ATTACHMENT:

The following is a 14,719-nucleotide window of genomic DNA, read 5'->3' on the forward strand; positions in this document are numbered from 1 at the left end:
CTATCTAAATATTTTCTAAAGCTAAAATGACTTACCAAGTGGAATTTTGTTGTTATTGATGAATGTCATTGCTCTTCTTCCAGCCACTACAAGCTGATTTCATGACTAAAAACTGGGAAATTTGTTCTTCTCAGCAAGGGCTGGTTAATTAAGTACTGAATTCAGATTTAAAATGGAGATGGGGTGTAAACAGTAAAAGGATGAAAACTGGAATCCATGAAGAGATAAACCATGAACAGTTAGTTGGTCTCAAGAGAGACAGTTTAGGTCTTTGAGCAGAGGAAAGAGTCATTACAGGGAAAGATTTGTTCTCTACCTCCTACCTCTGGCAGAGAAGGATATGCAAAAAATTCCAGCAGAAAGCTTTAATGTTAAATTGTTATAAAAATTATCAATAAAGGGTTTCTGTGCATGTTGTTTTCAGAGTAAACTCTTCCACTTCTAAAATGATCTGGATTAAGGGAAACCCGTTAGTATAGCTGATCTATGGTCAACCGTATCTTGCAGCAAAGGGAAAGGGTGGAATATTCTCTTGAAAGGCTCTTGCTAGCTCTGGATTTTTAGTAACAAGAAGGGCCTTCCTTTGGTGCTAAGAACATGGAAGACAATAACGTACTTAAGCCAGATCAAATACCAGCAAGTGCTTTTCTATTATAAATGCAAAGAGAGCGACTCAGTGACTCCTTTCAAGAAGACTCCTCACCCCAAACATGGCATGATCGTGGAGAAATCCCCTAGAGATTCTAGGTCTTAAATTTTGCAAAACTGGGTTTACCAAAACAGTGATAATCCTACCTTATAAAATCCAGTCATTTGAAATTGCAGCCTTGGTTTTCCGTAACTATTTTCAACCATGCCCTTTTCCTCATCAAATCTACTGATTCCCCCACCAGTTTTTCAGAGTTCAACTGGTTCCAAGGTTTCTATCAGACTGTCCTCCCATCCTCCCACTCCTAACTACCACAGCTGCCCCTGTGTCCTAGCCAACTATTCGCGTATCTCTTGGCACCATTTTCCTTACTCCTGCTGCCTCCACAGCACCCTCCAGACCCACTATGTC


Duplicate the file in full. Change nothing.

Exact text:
The following is a 14,719-nucleotide window of genomic DNA, read 5'->3' on the forward strand; positions in this document are numbered from 1 at the left end:
CTATCTAAATATTTTCTAAAGCTAAAATGACTTACCAAGTGGAATTTTGTTGTTATTGATGAATGTCATTGCTCTTCTTCCAGCCACTACAAGCTGATTTCATGACTAAAAACTGGGAAATTTGTTCTTCTCAGCAAGGGCTGGTTAATTAAGTACTGAATTCAGATTTAAAATGGAGATGGGGTGTAAACAGTAAAAGGATGAAAACTGGAATCCATGAAGAGATAAACCATGAACAGTTAGTTGGTCTCAAGAGAGACAGTTTAGGTCTTTGAGCAGAGGAAAGAGTCATTACAGGGAAAGATTTGTTCTCTACCTCCTACCTCTGGCAGAGAAGGATATGCAAAAAATTCCAGCAGAAAGCTTTAATGTTAAATTGTTATAAAAATTATCAATAAAGGGTTTCTGTGCATGTTGTTTTCAGAGTAAACTCTTCCACTTCTAAAATGATCTGGATTAAGGGAAACCCGTTAGTATAGCTGATCTATGGTCAACCGTATCTTGCAGCAAAGGGAAAGGGTGGAATATTCTCTTGAAAGGCTCTTGCTAGCTCTGGATTTTTAGTAACAAGAAGGGCCTTCCTTTGGTGCTAAGAACATGGAAGACAATAACGTACTTAAGCCAGATCAAATACCAGCAAGTGCTTTTCTATTATAAATGCAAAGAGAGCGACTCAGTGACTCCTTTCAAGAAGACTCCTCACCCCAAACATGGCATGATCGTGGAGAAATCCCCTAGAGATTCTAGGTCTTAAATTTTGCAAAACTGGGTTTACCAAAACAGTGATAATCCTACCTTATAAAATCCAGTCATTTGAAATTGCAGCCTTGGTTTTCCGTAACTATTTTCAACCATGCCCTTTTCCTCATCAAATCTACTGATTCCCCCACCAGTTTTTCAGAGTTCAACTGGTTCCAAGGTTTCTATCAGACTGTCCTCCCATCCTCCCACTCCTAACTACCACAGCTGCCCCTGTGTCCTAGCCAACTATTCGCGTATCTCTTGGCACCATTTTCCTTACTCCTGCTGCCTCCACAGCACCCTCCAGACCCACTATGTC